The exchange for the Zimbabwean dollar against the US dollar has continued an upward trend in both domestic markets. The interbank market rate edged towards 11 recording ZWL$10.83 while the parallel market rate was recorded at ZWL$12.50. The picture over the last two months show that while efforts from the finance ministry and Reserve Bank of Zimbabwe initially slowed down the currency decline with rates even holding steady for a whole two weeks we are certainly back to business as usual. Over the last 30 days the Zimbabwean dollar has lost 15% in both markets.
The gap between the two markets had been steadily closing over the last few months going from 1.42 in early August and closing the month of August under 1. However a recent spike in the parallel market rate brought the difference back to 1.67. Time will reveal if the spike is temporary and whether or not there will be a corresponding movement in the interbank market. The parallel market still represents the most open market as participants can easily buy and sell on it. While the authorities have made changes to the rules of foreign curchang, in practice the interbank market is still a sell only market.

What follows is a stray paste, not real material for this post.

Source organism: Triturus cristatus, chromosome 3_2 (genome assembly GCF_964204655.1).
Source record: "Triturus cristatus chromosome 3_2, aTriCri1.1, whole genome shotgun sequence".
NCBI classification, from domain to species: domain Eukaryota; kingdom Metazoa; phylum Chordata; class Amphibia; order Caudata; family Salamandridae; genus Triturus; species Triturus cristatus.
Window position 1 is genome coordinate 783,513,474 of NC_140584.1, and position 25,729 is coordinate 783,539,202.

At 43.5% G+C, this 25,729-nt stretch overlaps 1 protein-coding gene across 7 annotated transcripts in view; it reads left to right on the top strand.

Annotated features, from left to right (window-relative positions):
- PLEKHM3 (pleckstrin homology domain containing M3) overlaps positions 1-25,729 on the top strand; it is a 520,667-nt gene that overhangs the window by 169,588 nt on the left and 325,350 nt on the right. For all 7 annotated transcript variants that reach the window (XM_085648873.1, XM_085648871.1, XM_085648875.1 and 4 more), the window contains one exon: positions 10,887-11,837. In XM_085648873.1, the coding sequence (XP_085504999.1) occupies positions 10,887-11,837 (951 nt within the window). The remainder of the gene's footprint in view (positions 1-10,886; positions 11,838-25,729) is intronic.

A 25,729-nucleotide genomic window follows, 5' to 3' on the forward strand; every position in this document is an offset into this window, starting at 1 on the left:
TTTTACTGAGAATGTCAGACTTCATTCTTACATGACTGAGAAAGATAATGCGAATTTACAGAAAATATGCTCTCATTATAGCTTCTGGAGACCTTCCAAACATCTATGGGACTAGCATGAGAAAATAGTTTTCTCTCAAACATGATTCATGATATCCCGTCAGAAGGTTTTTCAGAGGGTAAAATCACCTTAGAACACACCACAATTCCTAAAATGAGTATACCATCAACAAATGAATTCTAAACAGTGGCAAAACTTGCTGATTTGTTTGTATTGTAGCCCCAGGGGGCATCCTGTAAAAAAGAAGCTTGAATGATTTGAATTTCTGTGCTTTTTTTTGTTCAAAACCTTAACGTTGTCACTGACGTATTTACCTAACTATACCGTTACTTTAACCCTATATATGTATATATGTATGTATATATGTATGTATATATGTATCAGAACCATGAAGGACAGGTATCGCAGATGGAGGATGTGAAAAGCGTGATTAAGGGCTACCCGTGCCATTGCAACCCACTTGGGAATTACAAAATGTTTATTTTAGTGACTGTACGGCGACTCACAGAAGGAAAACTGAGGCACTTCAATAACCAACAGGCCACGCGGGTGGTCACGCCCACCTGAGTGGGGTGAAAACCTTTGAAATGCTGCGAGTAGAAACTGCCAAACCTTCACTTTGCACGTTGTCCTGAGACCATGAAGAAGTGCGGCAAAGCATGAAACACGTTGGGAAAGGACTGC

Year to date (from February 22nd) the Zimbabwean dollar has slipped 77% in the interbank market while shedding 66% in the parallel market in the same period. Unfortunately, the price inflation situation which the Minister of Finance Professor Mthuli Ncube sought to contain via the exchange rate has not improved and the Ministry has since stopped publishing inflation figures for year on year opting to only release month on month.
With the nation still dependent on imports and importing power in addition to the usual imports the exchange rate situation will certainly be worrying, if it wasnt already. Civil servants recently agreed to a wage increase deal which was effected immediately and the month of August and perhaps the greater number of Zimbabwean dollars in their hands looking to the parallel market to buy US dollars can explain the parallel market rate spike. The IMF warned the government of Zimbabwe of the possible inflationary pressure the wage increment would bring, however workers were severely incapacitated earning what had become as little as US$30 per month. The rate spike will also mean that civil servants likely experienced a decline in the purchasing power of their salaries before they could even spend them.
When the interbank market was opened up the resounding consensus was that what Zimbabwe needed was not necessarily a low exchange rate but rather a steady one. Well as the days have rolled on it is fairly evident Zimbabweans will get neither a low nor steady rate without further intervention.